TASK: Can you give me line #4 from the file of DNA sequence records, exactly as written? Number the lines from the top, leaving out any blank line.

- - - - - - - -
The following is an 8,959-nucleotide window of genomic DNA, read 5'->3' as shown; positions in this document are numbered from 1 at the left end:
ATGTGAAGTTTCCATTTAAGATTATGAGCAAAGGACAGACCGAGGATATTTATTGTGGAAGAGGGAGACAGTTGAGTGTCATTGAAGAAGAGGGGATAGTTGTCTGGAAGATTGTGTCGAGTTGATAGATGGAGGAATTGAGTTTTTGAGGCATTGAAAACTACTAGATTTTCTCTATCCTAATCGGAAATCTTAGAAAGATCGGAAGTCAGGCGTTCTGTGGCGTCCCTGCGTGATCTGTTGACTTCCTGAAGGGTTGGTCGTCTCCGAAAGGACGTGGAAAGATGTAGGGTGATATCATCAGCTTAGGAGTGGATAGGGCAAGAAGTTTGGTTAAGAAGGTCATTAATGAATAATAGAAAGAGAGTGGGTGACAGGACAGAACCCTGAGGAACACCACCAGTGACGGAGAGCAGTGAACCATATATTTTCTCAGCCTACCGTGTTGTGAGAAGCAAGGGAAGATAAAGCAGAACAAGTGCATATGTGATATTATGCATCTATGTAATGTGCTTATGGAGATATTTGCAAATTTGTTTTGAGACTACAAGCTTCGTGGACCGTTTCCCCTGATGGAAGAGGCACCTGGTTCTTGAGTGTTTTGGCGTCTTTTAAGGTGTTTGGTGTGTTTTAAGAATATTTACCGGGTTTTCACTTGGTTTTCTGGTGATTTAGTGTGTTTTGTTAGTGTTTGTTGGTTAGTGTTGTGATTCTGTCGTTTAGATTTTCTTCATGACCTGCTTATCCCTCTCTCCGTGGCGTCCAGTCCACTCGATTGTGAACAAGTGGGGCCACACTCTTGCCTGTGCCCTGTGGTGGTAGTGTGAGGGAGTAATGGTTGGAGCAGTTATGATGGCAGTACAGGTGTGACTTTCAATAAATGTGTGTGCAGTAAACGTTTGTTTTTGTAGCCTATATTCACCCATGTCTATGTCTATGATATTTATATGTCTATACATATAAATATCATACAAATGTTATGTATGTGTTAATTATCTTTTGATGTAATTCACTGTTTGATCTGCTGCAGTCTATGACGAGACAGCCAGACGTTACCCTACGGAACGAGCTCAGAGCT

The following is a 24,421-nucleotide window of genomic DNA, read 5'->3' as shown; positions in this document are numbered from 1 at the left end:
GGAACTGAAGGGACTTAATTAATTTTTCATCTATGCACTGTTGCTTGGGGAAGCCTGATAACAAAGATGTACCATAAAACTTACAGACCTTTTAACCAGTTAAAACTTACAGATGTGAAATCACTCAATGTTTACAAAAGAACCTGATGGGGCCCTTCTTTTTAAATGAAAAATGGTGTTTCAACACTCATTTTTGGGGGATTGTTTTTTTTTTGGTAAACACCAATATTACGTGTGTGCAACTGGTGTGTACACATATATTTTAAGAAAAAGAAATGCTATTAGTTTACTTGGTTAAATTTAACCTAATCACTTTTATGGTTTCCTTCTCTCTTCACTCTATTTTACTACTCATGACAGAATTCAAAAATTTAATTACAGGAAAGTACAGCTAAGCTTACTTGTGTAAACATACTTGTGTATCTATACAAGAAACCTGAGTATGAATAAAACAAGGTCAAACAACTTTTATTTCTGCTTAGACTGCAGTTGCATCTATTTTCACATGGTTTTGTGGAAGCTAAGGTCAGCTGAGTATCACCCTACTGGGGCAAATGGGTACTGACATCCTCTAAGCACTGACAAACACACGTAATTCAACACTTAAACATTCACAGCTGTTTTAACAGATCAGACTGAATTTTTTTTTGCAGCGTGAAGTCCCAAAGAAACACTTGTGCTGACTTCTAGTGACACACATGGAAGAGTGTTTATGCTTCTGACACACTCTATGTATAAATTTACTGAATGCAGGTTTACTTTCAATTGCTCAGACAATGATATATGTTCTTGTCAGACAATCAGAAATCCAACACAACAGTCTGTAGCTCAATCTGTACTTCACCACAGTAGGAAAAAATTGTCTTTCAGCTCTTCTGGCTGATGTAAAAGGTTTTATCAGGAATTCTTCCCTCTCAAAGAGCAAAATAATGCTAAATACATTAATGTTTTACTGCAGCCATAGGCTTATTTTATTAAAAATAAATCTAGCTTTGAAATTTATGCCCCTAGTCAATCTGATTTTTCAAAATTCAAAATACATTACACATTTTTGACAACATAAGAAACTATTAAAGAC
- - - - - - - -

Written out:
GGAACTGAAGGGACTTAATTAATTTTTCATCTATGCACTGTTGCTTGGGGAAGCCTGATAACAAAGATGTACCATAAAACTTACAGACCTTTTAACCAGTTAAAACTTACAGATGTGAAATCACTCAATGTTTACAAAAGAACCTGATGGGGCCCTTCTTTTTAAATGAAAAATGGTGTTTCAACACTCATTTTTGGGGGATTGTTTTTTTTTTGGTAAACACCAATATTACGTGTGTGCAACTGGTGTGTACACATATATTTTAAGAAAAAGAAATGCTATTAGTTTACTTGGTTAAATTTAACCTAATCACTTTTATGGTTTCCTTCTCTCTTCACTCTATTTTACTACTCATGACAGAATTCAAAAATTTAATTACAGGAAAGTACAGCTAAGCTTACTTGTGTAAACATACTTGTGTATCTATACAAGAAACCTGAGTATGAATAAAACAAGGTCAAACAACTTTTATTTCTGCTTAGACTGCAGTTGCATCTATTTTCACATGGTTTTGTGGAAGCTAAGGTCAGCTGAGTATCACCCTACTGGGGCAAATGGGTACTGACATCCTCTAAGCACTGACAAACACACGTAATTCAACACTTAAACATTCACAGCTGTTTTAACAGATCAGACTGAATTTTTTTTTGCAGCGTGAAGTCCCAAAGAAACACTTGTGCTGACTTCTAGTGACACACATGGAAGAGTGTTTATGCTTCTGACACACTCTATGTATAAATTTACTGAATGCAGGTTTACTTTCAATTGCTCAGACAATGATATATGTTCTTGTCAGACAATCAGAAATCCAACACAACAGTCTGTAGCTCAATCTGTACTTCACCACAGTAGGAAAAAATTGTCTTTCAGCTCTTCTGGCTGATGTAAAAGGTTTTATCAGGAATTCTTCCCTCTCAAAGAGCAAAATAATGCTAAATACATTAATGTTTTACTGCAGCCATAGGCTTATTTTATTAAAAATAAATCTAGCTTTGAAATTTATGCCCCTAGTCAATCTGATTTTTCAAAATTCAAAATACATTACACATTTTTGACAACATAAGAAACTATTAAAGAC